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Recession? Bah!

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Recession? Bah!

by Jeffrey Dobkin

Don’t give me any of your whining. I have aches and pains too. Oh, my back hurts. Oh, I just dislocated my shoulder. Hey, my appendix just burst . . . You don’t hear me complaining, do you?

Tough it out, baby—and get back in the direct-marketing driver’s seat. I don’t think the plan really was for the meek to inherit the earth.

My Top 10 Direct-Marketing Recommendations

10. Market harder. Spending additional marketing dollars when others are pulling back propels you onto higher ground and into higher visibility, way past others—to the top of the “Hi! I’m over here!” visibility peak.

9. Market smarter. This means marketing with greater precision. Take careful aim at your best targets. Spend the necessary time up front, and don’t waste resources on going after people on the edge who may possibly buy if they are in the right mood and if they feel like it that day. Dig deep. Aim for the low-hanging fruit: solid targets that need your stuff.

Specific technique here: Send letters every six weeks to your top 100 prospects. Mailing costs: 100 × 42¢ = $42 × 9 times a year = $378. Best $378 you can spend in marketing—guaranteed. Have an extra $378? Mail to your next 100 top prospects.

8. Take advantage of the better deals. For example, now that the giant media-buying machinery of the automotive industry is pulling back, it has left great media, ad space, direct mail, and cut-sheet paper deals on the table for the rest of us. Look around. Great deals abound. Find them . . .

7. Negotiate. Make your own deals. Lots of firms that were so, so steadfast on price will now negotiate. Make them.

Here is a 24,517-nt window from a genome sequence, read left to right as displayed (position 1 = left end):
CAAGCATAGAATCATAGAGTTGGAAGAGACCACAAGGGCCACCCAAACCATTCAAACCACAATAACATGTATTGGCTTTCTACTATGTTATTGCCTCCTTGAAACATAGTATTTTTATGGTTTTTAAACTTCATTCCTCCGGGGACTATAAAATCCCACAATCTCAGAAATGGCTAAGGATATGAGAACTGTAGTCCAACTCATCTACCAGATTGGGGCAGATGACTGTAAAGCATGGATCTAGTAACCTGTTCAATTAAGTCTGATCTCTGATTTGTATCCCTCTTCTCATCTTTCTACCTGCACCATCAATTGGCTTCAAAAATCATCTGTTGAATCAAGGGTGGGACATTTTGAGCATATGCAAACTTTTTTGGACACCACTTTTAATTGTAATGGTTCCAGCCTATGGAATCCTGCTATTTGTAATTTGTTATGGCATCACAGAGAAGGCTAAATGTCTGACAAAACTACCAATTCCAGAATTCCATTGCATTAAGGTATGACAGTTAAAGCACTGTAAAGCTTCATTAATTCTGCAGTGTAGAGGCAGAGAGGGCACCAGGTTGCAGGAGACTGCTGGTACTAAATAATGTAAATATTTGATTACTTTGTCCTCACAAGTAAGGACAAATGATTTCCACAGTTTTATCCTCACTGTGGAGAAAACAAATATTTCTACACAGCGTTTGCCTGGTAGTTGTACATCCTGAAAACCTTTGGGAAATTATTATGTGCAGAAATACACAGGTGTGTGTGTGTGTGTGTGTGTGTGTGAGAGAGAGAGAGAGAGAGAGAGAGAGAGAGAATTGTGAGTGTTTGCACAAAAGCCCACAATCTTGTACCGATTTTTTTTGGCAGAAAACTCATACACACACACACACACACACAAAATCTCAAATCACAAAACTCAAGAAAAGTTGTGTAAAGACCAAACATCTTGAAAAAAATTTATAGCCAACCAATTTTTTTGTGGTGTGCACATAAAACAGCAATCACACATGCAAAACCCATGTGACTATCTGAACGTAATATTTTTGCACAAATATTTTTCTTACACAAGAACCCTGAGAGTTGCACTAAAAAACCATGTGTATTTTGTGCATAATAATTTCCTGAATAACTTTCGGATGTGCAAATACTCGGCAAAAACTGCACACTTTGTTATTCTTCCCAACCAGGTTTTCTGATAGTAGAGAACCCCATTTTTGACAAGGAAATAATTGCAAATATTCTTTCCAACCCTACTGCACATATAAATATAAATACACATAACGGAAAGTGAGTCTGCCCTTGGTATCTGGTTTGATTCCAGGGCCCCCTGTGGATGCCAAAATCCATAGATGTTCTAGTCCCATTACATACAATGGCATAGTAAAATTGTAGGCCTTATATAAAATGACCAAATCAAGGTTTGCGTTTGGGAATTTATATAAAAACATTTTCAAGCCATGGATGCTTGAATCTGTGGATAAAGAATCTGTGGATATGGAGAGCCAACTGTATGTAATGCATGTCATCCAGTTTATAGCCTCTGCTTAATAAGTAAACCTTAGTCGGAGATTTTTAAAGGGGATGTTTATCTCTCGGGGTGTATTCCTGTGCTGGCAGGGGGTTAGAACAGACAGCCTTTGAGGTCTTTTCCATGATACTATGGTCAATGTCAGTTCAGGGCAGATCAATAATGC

6. Go ahead, make a ridiculous offer. Don’t be afraid to call up and make a lowball offer. You might not get that price, but you may wind up paying much less than list.

5. Remember—not everyone is in a recession. Not every industry suffers. Some industries flourish during economic downturns. Head over to those markets. “Studying the markets” has meaning beyond the traditional incantations of the stock market—where, you know, your investments have tanked.

4. Enjoy the fact that some firms you dislike are in the blender. I don’t want to get off subject here, but remember the Ford dealer that changed your oil for $87.50 and replaced all your fan belts for $300 when only one was failing? Now, that dealer’s all moaning about how no one’s buying cars, so it has to reduce its profit margin. And how about others that fit that same pattern? I bet you have your own list.

3. Hang in there. Keep shortening that list of receivables. Keep marketing with greater accuracy and effectiveness to reduce costs. Test-mail smaller cells, and read and interpret results more closely.

2. Mail more frequently to your current customers. They already know you and like you, so they’re A-1 prospects.

1. Stay cheerful. Reminds me of a sign I saw once: “They told me, ‘Cheer up—things could be worse!’ So I cheered up, and sure enough, things got worse.” Seriously, if you’re not having any fun, do something else. Life’s too short.

Jeffrey Dobkin has written five books on direct marketing, and specializes in “making your phone ring through effective direct response copy.” To order his books or speak with him, email Jeff@Dobkin.com; call 610/642-1000; or visit danielleadams.com.



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